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If you like the Manatee, go for it a just realize what limitations it may have. I really thought the lack of a walkaround deck was going to be a problem when we purchased our Hatteras LRC 12 years ago but my wife liked the full beam interior since we were going to be living aboard. After 10 years of long distance coastal cruising I find the lack of the walkaround to be a non issue. In fact it was less of an issue than we had with our previous boat (an aft cabin Nova / Golden Star) because you didn't have to climb down a straight ladder to the swim platform in order to tie up. Fenders can be easily tied to the upper deck rail. The biggest issue is seaworthiness although a 15 knot wind is barely a slight breeze in the San Francisco area.
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Old 07-20-2012, 06:33 PM   #37
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I wonder if there is some significance that the people who most vehemently defend the lack of a full walkaround deck don't have one?

I love a walkaround deck. For one thing, it helps make a boat look like what I think a boat should look like. Everyone has different reasons for getting into boating For me a big, big part of it is being out on a "proper" boat. Being out on the water is great. Being out on a boat that looks like I think a boat should look is even greater.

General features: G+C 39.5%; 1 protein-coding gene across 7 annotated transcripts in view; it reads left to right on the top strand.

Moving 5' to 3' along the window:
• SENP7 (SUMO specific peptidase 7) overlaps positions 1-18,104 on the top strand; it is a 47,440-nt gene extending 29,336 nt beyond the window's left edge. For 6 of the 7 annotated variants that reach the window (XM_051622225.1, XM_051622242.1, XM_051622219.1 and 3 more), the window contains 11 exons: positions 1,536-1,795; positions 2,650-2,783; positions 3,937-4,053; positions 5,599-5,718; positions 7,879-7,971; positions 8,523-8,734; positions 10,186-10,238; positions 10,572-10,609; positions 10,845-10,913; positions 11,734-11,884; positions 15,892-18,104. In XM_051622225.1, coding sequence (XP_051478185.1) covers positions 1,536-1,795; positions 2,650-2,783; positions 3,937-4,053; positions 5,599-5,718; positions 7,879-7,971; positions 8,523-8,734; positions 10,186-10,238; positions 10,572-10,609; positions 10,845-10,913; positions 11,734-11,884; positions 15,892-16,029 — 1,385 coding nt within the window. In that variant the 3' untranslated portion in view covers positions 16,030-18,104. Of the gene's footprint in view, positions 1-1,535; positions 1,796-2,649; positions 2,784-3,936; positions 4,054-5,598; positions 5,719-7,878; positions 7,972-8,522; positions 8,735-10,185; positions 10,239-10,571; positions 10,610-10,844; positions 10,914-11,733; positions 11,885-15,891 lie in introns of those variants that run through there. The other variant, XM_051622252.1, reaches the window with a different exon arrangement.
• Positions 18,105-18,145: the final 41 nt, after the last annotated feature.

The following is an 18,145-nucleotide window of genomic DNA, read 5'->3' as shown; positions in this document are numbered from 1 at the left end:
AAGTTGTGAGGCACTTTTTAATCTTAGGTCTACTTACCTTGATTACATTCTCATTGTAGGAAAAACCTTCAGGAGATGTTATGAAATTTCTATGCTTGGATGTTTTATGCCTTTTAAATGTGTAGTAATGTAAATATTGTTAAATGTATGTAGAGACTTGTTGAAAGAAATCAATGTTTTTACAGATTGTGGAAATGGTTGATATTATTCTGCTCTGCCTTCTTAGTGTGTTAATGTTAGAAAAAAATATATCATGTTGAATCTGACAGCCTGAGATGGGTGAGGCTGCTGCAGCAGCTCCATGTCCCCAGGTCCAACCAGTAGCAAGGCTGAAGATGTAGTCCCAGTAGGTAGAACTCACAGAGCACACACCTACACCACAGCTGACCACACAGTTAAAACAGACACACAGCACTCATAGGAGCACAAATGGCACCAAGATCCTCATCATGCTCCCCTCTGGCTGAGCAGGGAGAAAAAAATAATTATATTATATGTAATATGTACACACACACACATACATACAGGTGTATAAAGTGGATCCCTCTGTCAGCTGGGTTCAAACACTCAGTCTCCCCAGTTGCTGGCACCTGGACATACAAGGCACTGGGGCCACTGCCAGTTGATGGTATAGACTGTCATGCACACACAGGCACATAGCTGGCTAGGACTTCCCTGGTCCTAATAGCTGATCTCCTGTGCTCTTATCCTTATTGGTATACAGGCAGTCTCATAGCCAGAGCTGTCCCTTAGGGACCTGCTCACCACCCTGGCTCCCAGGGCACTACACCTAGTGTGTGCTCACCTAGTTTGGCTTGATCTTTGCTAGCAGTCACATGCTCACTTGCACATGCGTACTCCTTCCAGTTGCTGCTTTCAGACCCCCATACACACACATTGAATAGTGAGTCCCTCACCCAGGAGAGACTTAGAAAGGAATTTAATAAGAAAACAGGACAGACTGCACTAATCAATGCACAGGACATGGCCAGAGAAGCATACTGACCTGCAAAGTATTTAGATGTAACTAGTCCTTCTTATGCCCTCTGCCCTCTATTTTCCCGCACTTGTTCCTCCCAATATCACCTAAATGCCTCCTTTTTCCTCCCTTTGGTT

I could drive a Prius. They're certainly affordable and the car makes all sorts of sense. But aesthetically I think they absolutely suck. I would be embarrased to be seen driving one because it would be a statement that I have a horrible (by my standards) sense of aesthetics and design. So I don't drive one because I would not be happy driving it no matter how clever the technology.

I feel exactly the same about the Manatee. I simply would not enjoy driving a boat that by my standards is so ugly and un-boatlike. I don't care if it has a big wide living room, I don't care about all the house-like amenities. That's not why I like boats or boating. I have all that stuff in my house.. I am more than willing to put up with smaller cabins and fewer amenities in exchange for being out on the water in what I deem to be a "proper" boat. Proper boats by my definition don't look like stacked-to-the-sky Crowley barges headed for the North Slope.

As for the side decks, sure we could operate the boat without them. But I like stepping outside when my wife is driving and leaning on the side rail or up against the side of the cabin and looking at the view and the water going by. I like being able to simply walk to the aft or foredeck to do the same thing. I don't want to go through a door and up some stairs and across another deck and then down some stairs just to get to the other end of the boat.